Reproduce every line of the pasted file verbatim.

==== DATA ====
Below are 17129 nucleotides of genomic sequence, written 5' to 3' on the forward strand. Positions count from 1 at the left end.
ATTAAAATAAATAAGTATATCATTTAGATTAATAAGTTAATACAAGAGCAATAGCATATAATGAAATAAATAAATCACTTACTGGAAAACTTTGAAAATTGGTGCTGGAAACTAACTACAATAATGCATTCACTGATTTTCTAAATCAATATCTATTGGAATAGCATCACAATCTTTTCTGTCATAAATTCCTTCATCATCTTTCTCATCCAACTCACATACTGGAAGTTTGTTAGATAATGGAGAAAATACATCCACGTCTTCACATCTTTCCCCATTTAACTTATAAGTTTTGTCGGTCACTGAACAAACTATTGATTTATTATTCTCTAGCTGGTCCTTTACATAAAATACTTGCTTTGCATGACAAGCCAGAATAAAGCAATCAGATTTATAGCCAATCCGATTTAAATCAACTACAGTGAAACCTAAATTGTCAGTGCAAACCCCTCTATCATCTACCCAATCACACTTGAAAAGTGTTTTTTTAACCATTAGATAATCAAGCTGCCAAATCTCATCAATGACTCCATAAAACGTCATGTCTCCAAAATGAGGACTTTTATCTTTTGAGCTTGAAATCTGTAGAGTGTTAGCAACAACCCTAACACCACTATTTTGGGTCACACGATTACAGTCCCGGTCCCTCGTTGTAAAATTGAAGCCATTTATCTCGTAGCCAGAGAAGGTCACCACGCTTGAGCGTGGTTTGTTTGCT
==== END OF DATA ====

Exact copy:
Below are 17129 nucleotides of genomic sequence, written 5' to 3' on the forward strand. Positions count from 1 at the left end.
ATTAAAATAAATAAGTATATCATTTAGATTAATAAGTTAATACAAGAGCAATAGCATATAATGAAATAAATAAATCACTTACTGGAAAACTTTGAAAATTGGTGCTGGAAACTAACTACAATAATGCATTCACTGATTTTCTAAATCAATATCTATTGGAATAGCATCACAATCTTTTCTGTCATAAATTCCTTCATCATCTTTCTCATCCAACTCACATACTGGAAGTTTGTTAGATAATGGAGAAAATACATCCACGTCTTCACATCTTTCCCCATTTAACTTATAAGTTTTGTCGGTCACTGAACAAACTATTGATTTATTATTCTCTAGCTGGTCCTTTACATAAAATACTTGCTTTGCATGACAAGCCAGAATAAAGCAATCAGATTTATAGCCAATCCGATTTAAATCAACTACAGTGAAACCTAAATTGTCAGTGCAAACCCCTCTATCATCTACCCAATCACACTTGAAAAGTGTTTTTTTAACCATTAGATAATCAAGCTGCCAAATCTCATCAATGACTCCATAAAACGTCATGTCTCCAAAATGAGGACTTTTATCTTTTGAGCTTGAAATCTGTAGAGTGTTAGCAACAACCCTAACACCACTATTTTGGGTCACACGATTACAGTCCCGGTCCCTCGTTGTAAAATTGAAGCCATTTATCTCGTAGCCAGAGAAGGTCACCACGCTTGAGCGTGGTTTGTTTGCT